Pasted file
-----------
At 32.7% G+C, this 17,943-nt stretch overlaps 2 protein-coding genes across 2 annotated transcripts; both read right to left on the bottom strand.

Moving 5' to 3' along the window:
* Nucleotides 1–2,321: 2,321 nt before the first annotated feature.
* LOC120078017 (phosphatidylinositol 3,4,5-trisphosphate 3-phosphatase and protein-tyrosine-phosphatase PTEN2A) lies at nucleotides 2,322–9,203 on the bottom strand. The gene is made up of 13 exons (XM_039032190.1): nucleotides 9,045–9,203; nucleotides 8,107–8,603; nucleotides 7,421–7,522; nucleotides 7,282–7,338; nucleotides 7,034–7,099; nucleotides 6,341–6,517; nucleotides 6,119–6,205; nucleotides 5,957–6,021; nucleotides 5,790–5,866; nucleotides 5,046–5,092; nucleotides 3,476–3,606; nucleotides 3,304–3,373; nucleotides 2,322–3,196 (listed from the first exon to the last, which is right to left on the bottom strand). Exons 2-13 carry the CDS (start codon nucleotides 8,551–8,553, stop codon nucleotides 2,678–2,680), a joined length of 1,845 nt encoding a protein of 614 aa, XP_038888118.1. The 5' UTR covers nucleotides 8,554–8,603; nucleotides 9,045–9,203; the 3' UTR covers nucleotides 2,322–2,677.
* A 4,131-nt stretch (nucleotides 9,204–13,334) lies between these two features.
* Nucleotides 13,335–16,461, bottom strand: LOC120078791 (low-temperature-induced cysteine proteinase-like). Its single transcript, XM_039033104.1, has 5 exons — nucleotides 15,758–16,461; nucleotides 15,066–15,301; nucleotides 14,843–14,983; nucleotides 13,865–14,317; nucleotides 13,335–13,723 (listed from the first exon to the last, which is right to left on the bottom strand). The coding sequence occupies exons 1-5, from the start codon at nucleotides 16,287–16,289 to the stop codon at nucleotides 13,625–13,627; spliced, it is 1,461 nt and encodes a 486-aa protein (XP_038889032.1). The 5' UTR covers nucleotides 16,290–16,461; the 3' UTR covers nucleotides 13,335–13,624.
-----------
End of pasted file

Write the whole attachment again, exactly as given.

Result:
At 32.7% G+C, this 17,943-nt stretch overlaps 2 protein-coding genes across 2 annotated transcripts; both read right to left on the bottom strand.

Moving 5' to 3' along the window:
* Nucleotides 1–2,321: 2,321 nt before the first annotated feature.
* LOC120078017 (phosphatidylinositol 3,4,5-trisphosphate 3-phosphatase and protein-tyrosine-phosphatase PTEN2A) lies at nucleotides 2,322–9,203 on the bottom strand. The gene is made up of 13 exons (XM_039032190.1): nucleotides 9,045–9,203; nucleotides 8,107–8,603; nucleotides 7,421–7,522; nucleotides 7,282–7,338; nucleotides 7,034–7,099; nucleotides 6,341–6,517; nucleotides 6,119–6,205; nucleotides 5,957–6,021; nucleotides 5,790–5,866; nucleotides 5,046–5,092; nucleotides 3,476–3,606; nucleotides 3,304–3,373; nucleotides 2,322–3,196 (listed from the first exon to the last, which is right to left on the bottom strand). Exons 2-13 carry the CDS (start codon nucleotides 8,551–8,553, stop codon nucleotides 2,678–2,680), a joined length of 1,845 nt encoding a protein of 614 aa, XP_038888118.1. The 5' UTR covers nucleotides 8,554–8,603; nucleotides 9,045–9,203; the 3' UTR covers nucleotides 2,322–2,677.
* A 4,131-nt stretch (nucleotides 9,204–13,334) lies between these two features.
* Nucleotides 13,335–16,461, bottom strand: LOC120078791 (low-temperature-induced cysteine proteinase-like). Its single transcript, XM_039033104.1, has 5 exons — nucleotides 15,758–16,461; nucleotides 15,066–15,301; nucleotides 14,843–14,983; nucleotides 13,865–14,317; nucleotides 13,335–13,723 (listed from the first exon to the last, which is right to left on the bottom strand). The coding sequence occupies exons 1-5, from the start codon at nucleotides 16,287–16,289 to the stop codon at nucleotides 13,625–13,627; spliced, it is 1,461 nt and encodes a 486-aa protein (XP_038889032.1). The 5' UTR covers nucleotides 16,290–16,461; the 3' UTR covers nucleotides 13,335–13,624.